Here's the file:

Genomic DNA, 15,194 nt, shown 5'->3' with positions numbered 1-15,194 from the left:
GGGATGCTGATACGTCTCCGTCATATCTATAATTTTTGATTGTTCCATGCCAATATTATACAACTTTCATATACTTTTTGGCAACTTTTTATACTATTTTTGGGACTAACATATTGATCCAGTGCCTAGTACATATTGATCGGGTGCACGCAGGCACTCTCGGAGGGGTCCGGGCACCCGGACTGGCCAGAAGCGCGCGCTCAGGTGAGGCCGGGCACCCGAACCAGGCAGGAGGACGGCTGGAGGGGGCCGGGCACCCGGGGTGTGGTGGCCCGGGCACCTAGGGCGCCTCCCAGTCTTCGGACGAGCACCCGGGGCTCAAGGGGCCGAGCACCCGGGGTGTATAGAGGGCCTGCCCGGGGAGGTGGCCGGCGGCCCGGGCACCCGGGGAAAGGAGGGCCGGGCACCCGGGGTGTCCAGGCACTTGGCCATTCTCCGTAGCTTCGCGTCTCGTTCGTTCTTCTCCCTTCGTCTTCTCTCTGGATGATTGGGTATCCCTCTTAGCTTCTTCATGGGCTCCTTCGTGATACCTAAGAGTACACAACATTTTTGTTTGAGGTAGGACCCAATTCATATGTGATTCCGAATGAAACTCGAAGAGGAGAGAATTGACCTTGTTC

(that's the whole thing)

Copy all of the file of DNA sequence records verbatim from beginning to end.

Genomic DNA, 15,194 nt, shown 5'->3' with positions numbered 1-15,194 from the left:
GGGATGCTGATACGTCTCCGTCATATCTATAATTTTTGATTGTTCCATGCCAATATTATACAACTTTCATATACTTTTTGGCAACTTTTTATACTATTTTTGGGACTAACATATTGATCCAGTGCCTAGTACATATTGATCGGGTGCACGCAGGCACTCTCGGAGGGGTCCGGGCACCCGGACTGGCCAGAAGCGCGCGCTCAGGTGAGGCCGGGCACCCGAACCAGGCAGGAGGACGGCTGGAGGGGGCCGGGCACCCGGGGTGTGGTGGCCCGGGCACCTAGGGCGCCTCCCAGTCTTCGGACGAGCACCCGGGGCTCAAGGGGCCGAGCACCCGGGGTGTATAGAGGGCCTGCCCGGGGAGGTGGCCGGCGGCCCGGGCACCCGGGGAAAGGAGGGCCGGGCACCCGGGGTGTCCAGGCACTTGGCCATTCTCCGTAGCTTCGCGTCTCGTTCGTTCTTCTCCCTTCGTCTTCTCTCTGGATGATTGGGTATCCCTCTTAGCTTCTTCATGGGCTCCTTCGTGATACCTAAGAGTACACAACATTTTTGTTTGAGGTAGGACCCAATTCATATGTGATTCCGAATGAAACTCGAAGAGGAGAGAATTGACCTTGTTC